Marr, Shirley. All Four Quarters of the Moon. Simon & Schuster Books for Young Readers, 2022. 978-1-543-38886-1. $17.99. 247 p. Grades 5-8.
Peijing Guo has a perfectly happy life in China. She is a good student who is popular and well liked at school. She loves living with her extended family. Peijing is care-taker by nature and believes honoring her parents is her duty. She loves to draw. Peijing’s five year old sister, Biju, is a wonderful storyteller. The sisters create a secret “Little World” of handmade paper cutout animals designed from Biju’s imagination and interwoven with bits of Chinese mythology. The sisters spend hours together playing in their imaginary world. When Ba Ba gets a new job, Peijing, Beiju, Ma Ma, and their grandmother Ah Ma immigrate to Australia, where the family quickly begins to fall apart. Newly settled in a gorgeous and large new home, the family begins to change. Ah Ma, who spent her days in China with friends playing games and exercising in the park, now only sits in front of the television. Ma Ma, who was once social and stylish, dresses in sweatpants, and refuses to leave the house or to learn to speak English. The sisters struggle to improve their language skills and do well in a school where everything is completely different from anything they ever experienced in China. Only Ba Ba seems to be happy in Australia. Ba Ba slowly begins to relax and participate in household chores. He seems determined to develop a relationship with his two young daughters. Peijing is confused and miserable until she befriends an outcast classmate named Joanna. Scruffy and tough, Joanna is often hungry, exhausted, and bruised. Peijing, always caring for others before herself, tries to help Joanna. Peijing brings Joanna food, encourages her artistic abilities, and defends her friend from classroom bullies. Joanna helps Peijing understand life in Australia. The two become the best of friends, each bolstering the other’s confidence. When a caring teacher intervenes to help get Joanna out of her abusive home, the two friends fear their friendship will be over. The characters in this middle grade novel are beautifully drawn. The Chinese mythology woven throughout the development of “Little World” provides a gorgeous backdrop to a story about understanding humanity, and the changes we encounter in life.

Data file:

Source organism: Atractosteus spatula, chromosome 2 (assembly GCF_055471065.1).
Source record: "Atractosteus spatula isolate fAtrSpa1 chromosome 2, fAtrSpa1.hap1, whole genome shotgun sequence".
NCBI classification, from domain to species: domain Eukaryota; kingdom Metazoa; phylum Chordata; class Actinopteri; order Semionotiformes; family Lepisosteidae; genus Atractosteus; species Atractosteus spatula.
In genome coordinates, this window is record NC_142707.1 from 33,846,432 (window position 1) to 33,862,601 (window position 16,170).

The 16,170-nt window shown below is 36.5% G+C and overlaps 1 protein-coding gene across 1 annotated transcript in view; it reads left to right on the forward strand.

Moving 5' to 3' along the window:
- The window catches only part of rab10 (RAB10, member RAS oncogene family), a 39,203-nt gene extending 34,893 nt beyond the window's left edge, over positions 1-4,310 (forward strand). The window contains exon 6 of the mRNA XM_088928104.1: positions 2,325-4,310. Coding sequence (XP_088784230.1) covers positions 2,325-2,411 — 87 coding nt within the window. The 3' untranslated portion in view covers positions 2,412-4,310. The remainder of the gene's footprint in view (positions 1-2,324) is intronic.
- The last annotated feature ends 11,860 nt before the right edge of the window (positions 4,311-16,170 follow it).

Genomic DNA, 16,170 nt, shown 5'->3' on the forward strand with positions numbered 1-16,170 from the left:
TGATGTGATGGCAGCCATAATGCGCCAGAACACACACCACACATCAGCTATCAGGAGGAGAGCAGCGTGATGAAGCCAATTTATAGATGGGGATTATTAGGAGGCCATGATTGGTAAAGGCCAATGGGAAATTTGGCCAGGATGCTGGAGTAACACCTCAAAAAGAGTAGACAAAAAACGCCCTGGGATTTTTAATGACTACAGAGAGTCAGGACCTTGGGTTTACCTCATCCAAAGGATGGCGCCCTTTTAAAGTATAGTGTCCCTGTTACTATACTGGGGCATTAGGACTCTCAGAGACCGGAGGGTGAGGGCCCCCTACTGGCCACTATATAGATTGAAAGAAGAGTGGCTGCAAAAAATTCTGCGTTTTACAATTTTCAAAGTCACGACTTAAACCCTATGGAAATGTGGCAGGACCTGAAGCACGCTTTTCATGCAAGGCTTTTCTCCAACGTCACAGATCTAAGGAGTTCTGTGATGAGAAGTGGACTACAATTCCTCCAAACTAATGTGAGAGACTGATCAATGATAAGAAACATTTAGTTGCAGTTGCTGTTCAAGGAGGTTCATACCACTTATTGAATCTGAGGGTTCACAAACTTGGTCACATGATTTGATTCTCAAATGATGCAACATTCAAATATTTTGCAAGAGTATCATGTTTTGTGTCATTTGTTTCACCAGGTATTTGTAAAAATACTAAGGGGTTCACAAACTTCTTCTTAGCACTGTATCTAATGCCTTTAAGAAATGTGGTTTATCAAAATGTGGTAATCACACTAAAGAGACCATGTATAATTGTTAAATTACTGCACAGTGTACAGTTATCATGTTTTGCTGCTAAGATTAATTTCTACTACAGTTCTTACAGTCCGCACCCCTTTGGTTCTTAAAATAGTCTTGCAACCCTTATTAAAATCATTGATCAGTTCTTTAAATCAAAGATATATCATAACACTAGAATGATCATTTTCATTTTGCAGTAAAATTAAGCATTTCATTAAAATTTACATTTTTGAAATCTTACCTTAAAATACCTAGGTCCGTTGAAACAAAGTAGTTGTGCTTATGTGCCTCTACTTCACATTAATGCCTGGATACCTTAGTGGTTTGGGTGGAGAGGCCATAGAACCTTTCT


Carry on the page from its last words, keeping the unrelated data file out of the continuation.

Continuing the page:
THOUGHTS: This is a warm and thoughtful middle grade novel that depicts an immigrant experience with great respect and care. The bond between sisters Peijing and Biju is wonderfully delightful. The inner-conflict Peijing experiences as she becomes a tween trying to assimilate into a culture with different values is both heartbreaking and empowering. Readers will cheer Peijing on as she discovers who she is meant to be and how she can fit into her changing, yet traditional, family.
Realistic Fiction Anne McKernan, Council Rock SD